General Director Emil Sutovsky explains FIDE’s online strategy
While clubs and tournaments have shut down and many federations have become inactive, the World Chess Federation is trying to stay ahead of the game. FIDE President Arkady Dvorkovich told the Extraordinary General Assembly at the end of February that online activities would be prioritised. In a recent interview with the Russian newspaper Kommersant he talked about plans for online competitions including a digital version of the Chess Olympiad.
FIDE’s online activities are being coordinated by its General Director, Emil Sutovsky, who is also head of FIDE’s Global Strategy Commission. The Israeli grandmaster, whose rating peaked at 2703, was President of the Association of Players from 2012 and became the main advisor to Dvorkovich soon after the Russian politician announced his candidacy for FIDE President in June 2018. He gave a video interview to Sagar Shah, who runs Chessbase India, and answered our additional questions by email.
“A crisis is also an opportunity”, says Sutovsky. As chess platforms are booming and the media interest is strong since the lockdown, he expects chess to gain considerable popularity during the pandemic. As with any other sports federation, FIDE is preparing for the changed future, and many scenarios have to be taken into consideration. But unlike other sports, chess can be played online. FIDE has coorganised a youth team event and is about to stage a star event that begins after the Magnus Carlsen Invitational.
Virtually all top players except the world champion will play during the FIDE Chess.com Online Nations Cup from 5 to 10 May. The four strongest chess nations Russia, the United States, China and India will be joined by a European and a Rest of the World selection. Each match will be played on four boards, one of which is reserved for female players. After a round-robin the two leading teams will face each other in the final on 10 May. The former world champions Kasparov and Kramnik will serve as captains of the European respectively Indian team.
A digital Chess Olympiad in July
The event is partly also a test run for the digital version of the Chess Olympiad, which has been postponed to 2021. The probable date in July is earlier than what was foreseen for the over-the-board Chess Olympiad in Moscow. The final decisions have not been taken, says Sutovsky, but most likely the online matches will be played on six instead of four boards and all teams will be mixed, consisting of two male adults, two female adults, one male junior and one female junior. For the Swiss system phase, the event will be divided into two groups, West and East, by time zones in order to avoid late night play. Unlike the traditional Chess Olympiad, there will be a K.O. phase at the end.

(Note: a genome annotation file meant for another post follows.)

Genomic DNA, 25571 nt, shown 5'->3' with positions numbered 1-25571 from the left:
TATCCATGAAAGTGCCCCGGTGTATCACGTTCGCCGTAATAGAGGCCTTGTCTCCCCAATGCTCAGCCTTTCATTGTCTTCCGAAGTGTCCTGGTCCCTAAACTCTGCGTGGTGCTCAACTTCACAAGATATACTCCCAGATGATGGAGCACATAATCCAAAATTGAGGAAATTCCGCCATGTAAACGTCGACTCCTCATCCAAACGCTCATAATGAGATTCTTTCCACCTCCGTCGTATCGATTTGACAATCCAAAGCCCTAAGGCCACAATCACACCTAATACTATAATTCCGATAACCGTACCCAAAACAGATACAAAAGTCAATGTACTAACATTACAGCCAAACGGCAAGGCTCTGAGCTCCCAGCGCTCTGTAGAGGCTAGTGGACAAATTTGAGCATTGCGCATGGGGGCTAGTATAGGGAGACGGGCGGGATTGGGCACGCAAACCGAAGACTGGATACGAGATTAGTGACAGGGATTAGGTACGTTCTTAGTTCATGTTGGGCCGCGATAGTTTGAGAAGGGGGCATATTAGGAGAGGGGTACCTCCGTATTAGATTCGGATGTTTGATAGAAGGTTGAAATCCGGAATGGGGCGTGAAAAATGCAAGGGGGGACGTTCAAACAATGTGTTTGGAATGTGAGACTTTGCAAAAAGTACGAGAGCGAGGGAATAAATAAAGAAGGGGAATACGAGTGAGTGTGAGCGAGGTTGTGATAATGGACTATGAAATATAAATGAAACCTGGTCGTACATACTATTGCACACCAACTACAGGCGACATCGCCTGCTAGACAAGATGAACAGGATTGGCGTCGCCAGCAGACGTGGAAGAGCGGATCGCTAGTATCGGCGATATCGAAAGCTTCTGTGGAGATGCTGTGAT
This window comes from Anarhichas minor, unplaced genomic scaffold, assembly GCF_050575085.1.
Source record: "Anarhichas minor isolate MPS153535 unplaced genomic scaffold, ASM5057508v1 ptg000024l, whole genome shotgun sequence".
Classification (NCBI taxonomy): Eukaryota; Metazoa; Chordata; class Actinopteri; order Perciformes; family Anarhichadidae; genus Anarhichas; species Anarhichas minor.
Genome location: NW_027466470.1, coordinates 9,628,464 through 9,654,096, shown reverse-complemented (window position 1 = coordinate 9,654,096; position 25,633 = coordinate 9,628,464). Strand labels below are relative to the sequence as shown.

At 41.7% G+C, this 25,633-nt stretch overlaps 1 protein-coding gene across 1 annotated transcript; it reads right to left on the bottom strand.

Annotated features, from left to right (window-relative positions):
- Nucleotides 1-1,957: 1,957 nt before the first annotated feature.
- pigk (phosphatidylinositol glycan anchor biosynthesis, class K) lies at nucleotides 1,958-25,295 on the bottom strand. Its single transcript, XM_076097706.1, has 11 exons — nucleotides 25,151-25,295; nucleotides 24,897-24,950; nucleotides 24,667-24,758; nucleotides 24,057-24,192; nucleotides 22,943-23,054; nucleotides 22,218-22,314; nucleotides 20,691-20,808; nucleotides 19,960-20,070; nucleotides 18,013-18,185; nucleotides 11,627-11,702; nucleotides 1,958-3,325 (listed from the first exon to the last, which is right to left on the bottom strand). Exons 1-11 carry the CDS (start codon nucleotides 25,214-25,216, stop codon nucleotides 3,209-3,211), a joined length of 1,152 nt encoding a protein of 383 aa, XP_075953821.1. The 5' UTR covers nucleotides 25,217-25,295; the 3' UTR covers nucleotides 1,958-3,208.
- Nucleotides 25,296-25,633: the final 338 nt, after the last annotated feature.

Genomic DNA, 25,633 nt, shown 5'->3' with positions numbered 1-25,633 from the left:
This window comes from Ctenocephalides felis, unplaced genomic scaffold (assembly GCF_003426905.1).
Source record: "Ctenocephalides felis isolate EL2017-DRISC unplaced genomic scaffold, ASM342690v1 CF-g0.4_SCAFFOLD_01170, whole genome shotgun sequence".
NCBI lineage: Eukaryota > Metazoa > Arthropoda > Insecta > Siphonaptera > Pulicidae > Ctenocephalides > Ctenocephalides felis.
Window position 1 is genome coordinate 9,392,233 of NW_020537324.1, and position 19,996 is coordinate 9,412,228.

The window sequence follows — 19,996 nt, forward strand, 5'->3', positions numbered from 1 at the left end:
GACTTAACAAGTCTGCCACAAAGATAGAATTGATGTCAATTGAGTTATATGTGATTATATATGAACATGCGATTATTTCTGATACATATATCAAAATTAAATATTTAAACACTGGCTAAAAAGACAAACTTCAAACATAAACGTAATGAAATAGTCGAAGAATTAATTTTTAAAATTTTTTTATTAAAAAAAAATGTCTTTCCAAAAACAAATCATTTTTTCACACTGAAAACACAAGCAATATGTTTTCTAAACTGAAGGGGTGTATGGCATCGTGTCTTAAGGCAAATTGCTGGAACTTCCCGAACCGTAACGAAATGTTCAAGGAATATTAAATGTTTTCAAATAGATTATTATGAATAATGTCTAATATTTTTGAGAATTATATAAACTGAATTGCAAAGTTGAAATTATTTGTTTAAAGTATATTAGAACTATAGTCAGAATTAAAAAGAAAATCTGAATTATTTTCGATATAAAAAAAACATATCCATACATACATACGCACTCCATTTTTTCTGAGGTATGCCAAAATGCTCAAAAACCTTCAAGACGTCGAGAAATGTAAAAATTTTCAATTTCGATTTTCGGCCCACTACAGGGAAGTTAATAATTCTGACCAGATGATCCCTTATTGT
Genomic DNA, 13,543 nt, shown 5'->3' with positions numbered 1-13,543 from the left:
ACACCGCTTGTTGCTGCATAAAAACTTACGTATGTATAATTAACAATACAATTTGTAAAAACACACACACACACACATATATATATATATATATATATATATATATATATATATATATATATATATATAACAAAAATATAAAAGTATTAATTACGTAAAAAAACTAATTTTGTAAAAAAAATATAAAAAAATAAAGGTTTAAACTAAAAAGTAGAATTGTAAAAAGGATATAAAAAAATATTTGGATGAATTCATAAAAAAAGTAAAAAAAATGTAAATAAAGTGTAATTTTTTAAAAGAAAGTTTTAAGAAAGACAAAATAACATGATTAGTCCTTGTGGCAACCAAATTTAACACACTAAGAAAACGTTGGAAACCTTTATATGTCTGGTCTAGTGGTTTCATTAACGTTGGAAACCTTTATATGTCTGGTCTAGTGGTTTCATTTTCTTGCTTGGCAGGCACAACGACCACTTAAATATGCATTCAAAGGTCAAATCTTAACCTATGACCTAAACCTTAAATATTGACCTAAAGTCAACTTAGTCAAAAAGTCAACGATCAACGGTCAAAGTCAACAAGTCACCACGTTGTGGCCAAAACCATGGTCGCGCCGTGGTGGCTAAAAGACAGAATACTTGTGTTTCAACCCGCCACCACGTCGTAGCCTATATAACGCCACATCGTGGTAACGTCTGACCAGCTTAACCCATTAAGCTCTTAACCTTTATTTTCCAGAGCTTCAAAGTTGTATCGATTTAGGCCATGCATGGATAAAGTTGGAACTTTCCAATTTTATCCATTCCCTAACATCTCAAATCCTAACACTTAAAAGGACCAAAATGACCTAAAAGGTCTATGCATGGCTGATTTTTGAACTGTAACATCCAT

FIDE is also preparing to hold the World Youth Rapid and Blitz Championships online. The continuation of the Candidates tournament, which was interrupted half-way at the end of March, and the world championship match itself, remain to be played over the board, says Sutovsky. Ideally, all championships with classical time control should still be over the board, and he stresses that classical chess has a strong social component that needs to be preserved.
FIDE is not only considering which existing competitions are viable online, but is also looking into new match-ups between teams of different cities, companies and universities. In order to provide players with serious practice and opportunities to earn money, hundreds of online tournaments are being planned according to Sutovsky. “FIDE is co-operating will all major platforms to create win-win-situations”, both when organising events as well as on their regulation and all-important anti-cheating measures (see The Hunt is On). If and how online games will be rated is still a matter of discussion, again including the platforms.
A spirit of cooperation and open ears
“Stay home, play chess online” is FIDE’s new slogan. Yet its online strategy is not only about competing. Communications and E-learning are other aspects. The active Trainers Commission has announced an impressive programme of online seminars. FIDE recently launched a newsletter. Its current issue (subscription link) is focused on online chess.
Sutovsky stresses the importance of hearing the players, to conduct polls and to listen to criticism. “We took some wrong decisions. It’s impossible to avoid mistakes with hundreds of decisions to make, but the vast majority was in a good way, always trying to be fair.” Unlike the former FIDE leadership from which “you got decisions, no discussions, nothing – we try to be accountable!” Sutovsky describes his approach as “to bring understanding from the professionals into the decision making. I see myself as very much a chess person who went into chess management, rather than a chess manager who now directs his colleagues.”
Are there sponsors that explicitly support FIDE during the crisis? Sutovsky points out that the corporate world itself is preoccupied with adjusting to the new challenges. He adds that FIDE has many promising contacts and that Cisco Systems, the leading provider of network technology, can be mentioned in this context.